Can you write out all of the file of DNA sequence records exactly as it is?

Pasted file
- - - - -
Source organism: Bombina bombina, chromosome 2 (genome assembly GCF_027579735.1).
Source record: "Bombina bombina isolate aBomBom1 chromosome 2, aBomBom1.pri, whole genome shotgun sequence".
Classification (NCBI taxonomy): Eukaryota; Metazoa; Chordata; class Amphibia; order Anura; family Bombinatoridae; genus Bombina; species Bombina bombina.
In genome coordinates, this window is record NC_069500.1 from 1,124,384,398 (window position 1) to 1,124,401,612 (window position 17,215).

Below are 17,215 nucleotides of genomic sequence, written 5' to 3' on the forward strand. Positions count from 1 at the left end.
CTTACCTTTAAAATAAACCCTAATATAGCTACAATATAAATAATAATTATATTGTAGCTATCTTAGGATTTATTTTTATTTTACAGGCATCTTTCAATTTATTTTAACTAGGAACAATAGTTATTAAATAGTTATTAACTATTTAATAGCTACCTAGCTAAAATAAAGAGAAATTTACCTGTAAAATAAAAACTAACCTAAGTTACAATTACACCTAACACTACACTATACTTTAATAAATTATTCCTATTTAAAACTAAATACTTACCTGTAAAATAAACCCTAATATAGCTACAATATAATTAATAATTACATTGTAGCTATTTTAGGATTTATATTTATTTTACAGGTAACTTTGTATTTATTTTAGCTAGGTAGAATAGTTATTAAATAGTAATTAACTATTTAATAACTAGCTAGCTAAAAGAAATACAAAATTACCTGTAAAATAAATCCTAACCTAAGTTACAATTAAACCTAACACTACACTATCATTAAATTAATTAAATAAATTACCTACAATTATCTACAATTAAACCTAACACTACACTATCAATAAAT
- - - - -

Source organism: Bombina bombina, chromosome 2 (genome assembly GCF_027579735.1).
Source record: "Bombina bombina isolate aBomBom1 chromosome 2, aBomBom1.pri, whole genome shotgun sequence".
Classification (NCBI taxonomy): Eukaryota; Metazoa; Chordata; class Amphibia; order Anura; family Bombinatoridae; genus Bombina; species Bombina bombina.
In genome coordinates, this window is record NC_069500.1 from 1,124,384,398 (window position 1) to 1,124,401,612 (window position 17,215).

Below are 17,215 nucleotides of genomic sequence, written 5' to 3' on the forward strand. Positions count from 1 at the left end.
CTTACCTTTAAAATAAACCCTAATATAGCTACAATATAAATAATAATTATATTGTAGCTATCTTAGGATTTATTTTTATTTTACAGGCATCTTTCAATTTATTTTAACTAGGAACAATAGTTATTAAATAGTTATTAACTATTTAATAGCTACCTAGCTAAAATAAAGAGAAATTTACCTGTAAAATAAAAACTAACCTAAGTTACAATTACACCTAACACTACACTATACTTTAATAAATTATTCCTATTTAAAACTAAATACTTACCTGTAAAATAAACCCTAATATAGCTACAATATAATTAATAATTACATTGTAGCTATTTTAGGATTTATATTTATTTTACAGGTAACTTTGTATTTATTTTAGCTAGGTAGAATAGTTATTAAATAGTAATTAACTATTTAATAACTAGCTAGCTAAAAGAAATACAAAATTACCTGTAAAATAAATCCTAACCTAAGTTACAATTAAACCTAACACTACACTATCATTAAATTAATTAAATAAATTACCTACAATTATCTACAATTAAACCTAACACTACACTATCAATAAAT